Exxon Mobil, the giant oil and gas corporation based in Texas, announced today that it has decided to change its equal employment opportunity (EEO) policies so that they now prohibit discrimination against lesbian, gay, bisexual, and transgender (LGBT) individuals. Exxon Mobil has been under pressure for years to amend its EEO policies to add protections for LGBT individuals. Despite this pressure, it consistently refused to change its EEO policies. The federal government, though, has now begun to implement an executive order that prohibits federal contractors from discriminating against LGBT individuals. Exxon Mobil is a federal contractor that receives millions of dollars from the federal government.
This past summer, Exxon Mobil claimed that its “zero tolerance” policies ensured protection for LGBT individuals even though those policies did not explicitly say that they prohibited sexual orientation or gender identity discrimination. The Human Rights Campaign (HRC), an organization that advocates for the rights of LGBT individuals, called Exxon Mobil’s claim “a lie.” This past summer, Fred Sainz, HRC’s VP for Communications, said that, “Exxon Mobil’s Equal Employment and Opportunity Policy has clearly and consistently omitted enumerated LGBT non-discrimination protections for its personnel. Though their statement sounds like it’s taking a very progressive stand, it is in fact a master class in doublespeak—crafted, no doubt, by a team of well-paid lawyers. Until a nondiscrimination policy is enumerated, it isn’t worth the paper it’s printed on.”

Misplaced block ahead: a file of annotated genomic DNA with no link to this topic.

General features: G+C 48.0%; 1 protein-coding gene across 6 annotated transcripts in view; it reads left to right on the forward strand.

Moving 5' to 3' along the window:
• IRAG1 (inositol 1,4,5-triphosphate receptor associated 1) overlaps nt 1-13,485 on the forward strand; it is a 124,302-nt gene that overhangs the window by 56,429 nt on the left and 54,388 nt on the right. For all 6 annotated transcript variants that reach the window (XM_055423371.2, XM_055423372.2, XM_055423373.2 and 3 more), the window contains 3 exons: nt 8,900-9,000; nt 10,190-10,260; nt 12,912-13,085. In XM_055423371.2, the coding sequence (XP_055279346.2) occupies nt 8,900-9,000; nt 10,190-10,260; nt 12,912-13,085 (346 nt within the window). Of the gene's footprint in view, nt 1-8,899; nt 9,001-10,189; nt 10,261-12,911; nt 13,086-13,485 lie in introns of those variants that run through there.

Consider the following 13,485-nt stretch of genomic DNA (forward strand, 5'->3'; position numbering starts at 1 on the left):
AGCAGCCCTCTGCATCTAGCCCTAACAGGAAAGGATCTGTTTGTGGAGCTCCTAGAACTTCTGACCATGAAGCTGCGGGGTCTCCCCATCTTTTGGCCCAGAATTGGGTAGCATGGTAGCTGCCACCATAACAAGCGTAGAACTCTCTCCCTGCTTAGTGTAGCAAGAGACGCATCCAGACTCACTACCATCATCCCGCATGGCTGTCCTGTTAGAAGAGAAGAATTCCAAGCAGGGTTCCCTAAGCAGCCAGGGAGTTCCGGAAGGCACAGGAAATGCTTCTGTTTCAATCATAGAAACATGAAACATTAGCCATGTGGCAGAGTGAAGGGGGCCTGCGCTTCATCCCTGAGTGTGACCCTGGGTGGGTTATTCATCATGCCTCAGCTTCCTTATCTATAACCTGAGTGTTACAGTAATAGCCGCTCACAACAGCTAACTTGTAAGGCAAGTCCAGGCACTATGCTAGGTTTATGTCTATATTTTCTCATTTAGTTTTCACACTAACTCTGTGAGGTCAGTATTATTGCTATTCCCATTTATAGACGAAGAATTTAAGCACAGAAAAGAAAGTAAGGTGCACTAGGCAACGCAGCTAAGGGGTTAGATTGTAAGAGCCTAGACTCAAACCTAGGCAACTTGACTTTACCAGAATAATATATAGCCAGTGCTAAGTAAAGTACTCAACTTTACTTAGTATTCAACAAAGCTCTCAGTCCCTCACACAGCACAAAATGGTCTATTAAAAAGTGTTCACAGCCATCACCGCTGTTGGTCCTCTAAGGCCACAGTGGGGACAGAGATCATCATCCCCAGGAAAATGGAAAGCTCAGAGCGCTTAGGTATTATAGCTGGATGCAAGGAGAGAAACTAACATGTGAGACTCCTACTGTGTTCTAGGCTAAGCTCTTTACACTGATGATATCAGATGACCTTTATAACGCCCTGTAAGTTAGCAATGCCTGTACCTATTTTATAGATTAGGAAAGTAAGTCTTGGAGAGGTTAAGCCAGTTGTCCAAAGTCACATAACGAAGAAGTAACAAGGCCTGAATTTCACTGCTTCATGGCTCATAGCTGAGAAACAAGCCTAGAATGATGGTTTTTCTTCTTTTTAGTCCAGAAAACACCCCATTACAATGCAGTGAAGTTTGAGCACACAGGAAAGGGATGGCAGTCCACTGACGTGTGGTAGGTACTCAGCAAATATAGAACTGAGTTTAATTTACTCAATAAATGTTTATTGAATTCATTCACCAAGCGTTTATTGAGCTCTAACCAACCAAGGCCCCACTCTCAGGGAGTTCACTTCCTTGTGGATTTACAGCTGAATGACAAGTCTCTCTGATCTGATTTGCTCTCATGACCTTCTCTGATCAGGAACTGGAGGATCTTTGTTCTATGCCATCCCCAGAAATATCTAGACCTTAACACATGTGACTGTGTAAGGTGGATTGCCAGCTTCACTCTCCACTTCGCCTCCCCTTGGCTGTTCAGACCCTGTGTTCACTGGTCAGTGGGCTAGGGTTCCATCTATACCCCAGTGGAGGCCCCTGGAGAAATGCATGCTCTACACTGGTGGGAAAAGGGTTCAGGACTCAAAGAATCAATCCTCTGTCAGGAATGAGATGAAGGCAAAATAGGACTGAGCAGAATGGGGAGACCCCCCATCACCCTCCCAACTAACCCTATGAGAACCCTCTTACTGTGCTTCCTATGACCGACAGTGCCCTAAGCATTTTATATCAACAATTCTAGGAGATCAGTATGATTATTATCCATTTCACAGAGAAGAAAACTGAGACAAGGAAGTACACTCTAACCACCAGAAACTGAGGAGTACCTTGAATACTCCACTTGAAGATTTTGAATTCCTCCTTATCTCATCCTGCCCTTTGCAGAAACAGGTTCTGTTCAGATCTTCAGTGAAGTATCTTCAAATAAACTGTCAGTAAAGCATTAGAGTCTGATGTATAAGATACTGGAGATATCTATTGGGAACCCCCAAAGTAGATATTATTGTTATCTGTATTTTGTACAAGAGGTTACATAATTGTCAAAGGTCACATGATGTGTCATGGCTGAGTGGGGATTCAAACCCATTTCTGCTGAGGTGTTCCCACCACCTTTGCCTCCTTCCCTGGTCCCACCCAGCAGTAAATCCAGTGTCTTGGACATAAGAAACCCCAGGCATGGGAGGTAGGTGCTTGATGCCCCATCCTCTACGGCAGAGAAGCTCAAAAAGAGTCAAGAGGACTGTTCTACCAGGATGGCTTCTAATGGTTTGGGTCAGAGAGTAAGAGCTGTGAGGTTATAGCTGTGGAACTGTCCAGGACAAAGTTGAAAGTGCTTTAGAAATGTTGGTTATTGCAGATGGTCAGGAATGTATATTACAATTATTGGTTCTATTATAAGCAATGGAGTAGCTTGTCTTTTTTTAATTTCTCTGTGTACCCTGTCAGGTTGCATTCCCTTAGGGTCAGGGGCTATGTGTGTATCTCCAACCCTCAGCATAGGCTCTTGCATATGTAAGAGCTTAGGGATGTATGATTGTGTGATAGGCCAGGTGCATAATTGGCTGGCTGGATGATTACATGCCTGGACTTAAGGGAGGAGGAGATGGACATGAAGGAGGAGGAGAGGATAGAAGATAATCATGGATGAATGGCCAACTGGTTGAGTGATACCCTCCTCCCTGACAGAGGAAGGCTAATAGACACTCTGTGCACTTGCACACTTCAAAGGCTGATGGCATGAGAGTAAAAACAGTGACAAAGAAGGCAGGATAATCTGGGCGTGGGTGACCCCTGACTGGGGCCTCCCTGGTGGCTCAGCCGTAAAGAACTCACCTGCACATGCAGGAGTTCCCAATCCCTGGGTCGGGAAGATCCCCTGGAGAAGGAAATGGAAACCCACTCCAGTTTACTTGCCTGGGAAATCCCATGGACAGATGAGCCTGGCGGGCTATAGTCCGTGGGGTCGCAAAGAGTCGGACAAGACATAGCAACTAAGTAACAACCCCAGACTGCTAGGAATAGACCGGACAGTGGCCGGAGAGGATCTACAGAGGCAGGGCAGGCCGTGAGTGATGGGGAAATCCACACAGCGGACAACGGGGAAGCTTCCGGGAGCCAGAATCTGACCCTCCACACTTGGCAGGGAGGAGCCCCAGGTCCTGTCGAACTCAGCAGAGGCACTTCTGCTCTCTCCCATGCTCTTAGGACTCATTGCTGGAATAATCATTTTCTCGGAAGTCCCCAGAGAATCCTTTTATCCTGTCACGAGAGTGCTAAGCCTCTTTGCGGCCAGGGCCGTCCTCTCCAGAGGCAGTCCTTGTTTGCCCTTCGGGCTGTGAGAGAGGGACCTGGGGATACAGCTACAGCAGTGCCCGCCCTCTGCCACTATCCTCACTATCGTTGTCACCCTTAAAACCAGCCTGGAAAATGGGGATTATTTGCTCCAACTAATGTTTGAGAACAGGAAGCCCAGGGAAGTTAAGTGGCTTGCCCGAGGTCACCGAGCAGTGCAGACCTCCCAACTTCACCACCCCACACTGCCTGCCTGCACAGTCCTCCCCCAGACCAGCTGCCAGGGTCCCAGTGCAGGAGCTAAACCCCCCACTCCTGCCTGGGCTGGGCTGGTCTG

HRC sees this recent change to Exxon Mobil’s EEO policy as a positive development but has not given Exxon Mobil much credit for making the change. “This wasn’t prompted by a change of principles or corporate values, it represents Exxon’s response to President Obama’s July 2014 executive order that prohibits federal contractors from discriminating against LGBT people,” said Deena Fidas, HRC’s Workplace Equality Program Director. “Exxon had to include these explicit workplace protections or risk losing its federal contracts,” said Fidas.